Add an implementation for the Win32 threading model as a backing API for
the internal c++ threading interfaces. This uses the Fls* family for
the TLS (which has the support for adding termination callbacks),
CRITICAL_SECTIONs for the recursive mutex, and Slim Reader/Writer locks
(SRW locks) for non-recursive mutexes. These APIs should all be
available on Vista or newer.
Add an implementation for the Win32 threading model as a backing API for
Er, isn't the overhead much more than that? IIRC, CRITICAL_SECTION is quite large. You'd be making all the users of std::mutex pay for the space of std::recursive_mutex...
Do these definitions have any affect when <Windows.h> has already been included?
The initial __libcpp_foo declarations specify the correct linkage and visibility attributes. Please don't decorate the definitions.
No, they dont effect it once it has been included. They are beneficial since they reduce the amount of stuff that gets included (including things which, at least when I last checked, can cause clang to choke).
Yeah, restructed that. There is now the dependent patch for the type-erased mutex handling.
Re Eric's windows.h concern.
I don't think so.
We've recently switched to defining these two symbols in our build system, and I think that's basically the only way to make this work in a project composed of headers from various authors. I think you're right that libc++ should not define them.
You don't need #define VC_EXTRA_LEAN since:
- VC_EXTRA_LEAN is a mistype, only VC_EXTRALEAN has some meaning in Windows ecosystem;
- VC_EXTRALEAN is used *only* in MFC headers which obviously aren't used in clang codebase.
Thus it would be better to remove this altogether, and (perhaps) replace with the relevant #define WIN32_LEAN_AND_MEAN.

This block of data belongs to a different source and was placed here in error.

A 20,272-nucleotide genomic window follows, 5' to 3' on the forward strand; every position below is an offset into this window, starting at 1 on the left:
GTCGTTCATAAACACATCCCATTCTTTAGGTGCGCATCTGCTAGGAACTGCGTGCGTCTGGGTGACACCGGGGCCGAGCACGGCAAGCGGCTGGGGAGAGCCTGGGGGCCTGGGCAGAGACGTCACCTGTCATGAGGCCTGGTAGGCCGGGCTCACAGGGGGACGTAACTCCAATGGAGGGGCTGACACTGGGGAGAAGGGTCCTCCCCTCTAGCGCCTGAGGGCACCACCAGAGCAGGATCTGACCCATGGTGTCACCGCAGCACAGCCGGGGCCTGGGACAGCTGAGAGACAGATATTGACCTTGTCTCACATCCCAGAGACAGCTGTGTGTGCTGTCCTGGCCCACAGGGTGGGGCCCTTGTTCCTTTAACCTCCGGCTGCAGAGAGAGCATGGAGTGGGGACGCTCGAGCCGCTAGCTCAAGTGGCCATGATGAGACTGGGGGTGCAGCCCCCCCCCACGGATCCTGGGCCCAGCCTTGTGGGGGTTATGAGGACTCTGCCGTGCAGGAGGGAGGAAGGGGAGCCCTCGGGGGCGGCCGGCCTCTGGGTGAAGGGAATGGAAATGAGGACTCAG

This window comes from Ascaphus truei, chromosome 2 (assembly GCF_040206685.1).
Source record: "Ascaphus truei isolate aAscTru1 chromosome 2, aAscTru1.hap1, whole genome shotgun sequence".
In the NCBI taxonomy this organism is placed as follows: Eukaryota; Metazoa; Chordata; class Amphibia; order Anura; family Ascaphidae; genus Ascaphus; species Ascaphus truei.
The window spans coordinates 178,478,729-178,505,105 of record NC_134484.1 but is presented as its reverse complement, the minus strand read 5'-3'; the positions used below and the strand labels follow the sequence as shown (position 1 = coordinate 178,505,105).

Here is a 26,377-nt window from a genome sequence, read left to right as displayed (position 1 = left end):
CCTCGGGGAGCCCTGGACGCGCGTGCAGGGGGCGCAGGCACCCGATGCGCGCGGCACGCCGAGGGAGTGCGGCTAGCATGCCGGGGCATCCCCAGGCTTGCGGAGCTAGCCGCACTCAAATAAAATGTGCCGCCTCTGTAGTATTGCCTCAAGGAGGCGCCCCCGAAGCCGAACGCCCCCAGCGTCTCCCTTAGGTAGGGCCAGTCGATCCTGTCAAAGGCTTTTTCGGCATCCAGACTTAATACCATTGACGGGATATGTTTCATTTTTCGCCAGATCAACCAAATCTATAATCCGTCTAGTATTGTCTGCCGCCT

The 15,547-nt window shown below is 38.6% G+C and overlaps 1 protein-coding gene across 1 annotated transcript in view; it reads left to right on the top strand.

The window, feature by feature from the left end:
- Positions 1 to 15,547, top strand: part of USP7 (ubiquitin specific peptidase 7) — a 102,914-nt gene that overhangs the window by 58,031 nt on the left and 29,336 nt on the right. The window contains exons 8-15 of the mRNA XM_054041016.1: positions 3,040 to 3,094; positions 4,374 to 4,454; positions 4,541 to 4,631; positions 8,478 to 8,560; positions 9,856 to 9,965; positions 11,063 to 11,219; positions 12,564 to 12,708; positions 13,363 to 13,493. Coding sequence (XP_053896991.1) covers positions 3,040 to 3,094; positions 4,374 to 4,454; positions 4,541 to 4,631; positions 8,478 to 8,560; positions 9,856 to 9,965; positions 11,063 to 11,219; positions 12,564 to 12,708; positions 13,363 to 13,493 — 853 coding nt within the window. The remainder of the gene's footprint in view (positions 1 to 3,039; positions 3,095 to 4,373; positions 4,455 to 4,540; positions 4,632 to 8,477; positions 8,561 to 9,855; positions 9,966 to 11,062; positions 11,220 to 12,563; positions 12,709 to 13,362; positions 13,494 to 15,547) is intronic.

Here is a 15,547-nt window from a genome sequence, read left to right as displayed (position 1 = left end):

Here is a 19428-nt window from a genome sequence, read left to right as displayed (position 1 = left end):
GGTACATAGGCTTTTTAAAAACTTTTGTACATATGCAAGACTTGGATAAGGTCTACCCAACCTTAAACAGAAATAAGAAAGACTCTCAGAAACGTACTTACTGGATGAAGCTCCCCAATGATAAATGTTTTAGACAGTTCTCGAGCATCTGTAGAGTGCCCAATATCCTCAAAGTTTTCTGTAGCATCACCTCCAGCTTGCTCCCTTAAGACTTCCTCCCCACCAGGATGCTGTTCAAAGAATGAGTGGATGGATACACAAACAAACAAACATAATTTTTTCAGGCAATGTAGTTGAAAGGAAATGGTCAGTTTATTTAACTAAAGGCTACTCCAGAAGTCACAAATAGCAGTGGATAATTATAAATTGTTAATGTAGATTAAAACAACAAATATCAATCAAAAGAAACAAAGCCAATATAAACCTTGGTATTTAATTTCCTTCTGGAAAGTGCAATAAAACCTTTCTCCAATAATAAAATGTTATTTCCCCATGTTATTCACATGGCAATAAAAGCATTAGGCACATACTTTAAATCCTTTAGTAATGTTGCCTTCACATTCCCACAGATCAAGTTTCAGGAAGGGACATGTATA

Remove incorrect use of VC_EXTRALEAN. Fix signature for __libcpp_set_thread_specific. Provide CC adjustment thunks for the thread creation. Add an assertion for sleep timeout truncation. Implement exec-once interfaces.
In posix, pthread_cond_timedwait uses absolute time but we use relative time here.
We need to include <chrono> to use types and functions from this namespace.
You have done it accidentally right. I realized there is a second problem here - if timeout equals to INFINITE, the thread will wait forever. INFINITE equals to (DWORD)-1, so the strict sign in the assert is required. But for sanity sake _VSTD::numeric_limits<DWORD>::max() should be replaced with INFINITE.
We need underscores for parameters and init_routine.
Underscores for parameters are missing.
Trampolines will never be inlined. Should we put them in support *.cpp instead? The downside is new public symbols which can't be changed without breaking backward compatibility. The upside is that we will have only one copy of each trampoline. What do you think?
Do we need #include <cstdlib> for free() and malloc() now? Can we use new/delete instead?
BTW, What is the purpose of _VSTD? I think it is used to prevent argument-dependent lookup and so is not needed for free and malloc.
Should we even try to pass thread exit code, given that sizeof(unsigned int) < sizeof(void*) on 64-bit system? std::thread doesn't support thread exit code anyway.
I don't think libc++ should not include windows.h in a public header. I'd rather write our own __threading_support_win.h that re-prototypes everything we need from windows.h, and then we can have some test in libc++ that validates that there are no mismatches when including windows.h before libc++ <mutex>. If we do this, we should sink as much win32 API usage as possible out of headers to reduce our duplication.
It's worth pointing out VS 2015's thread implementation also hides its win32 API usage.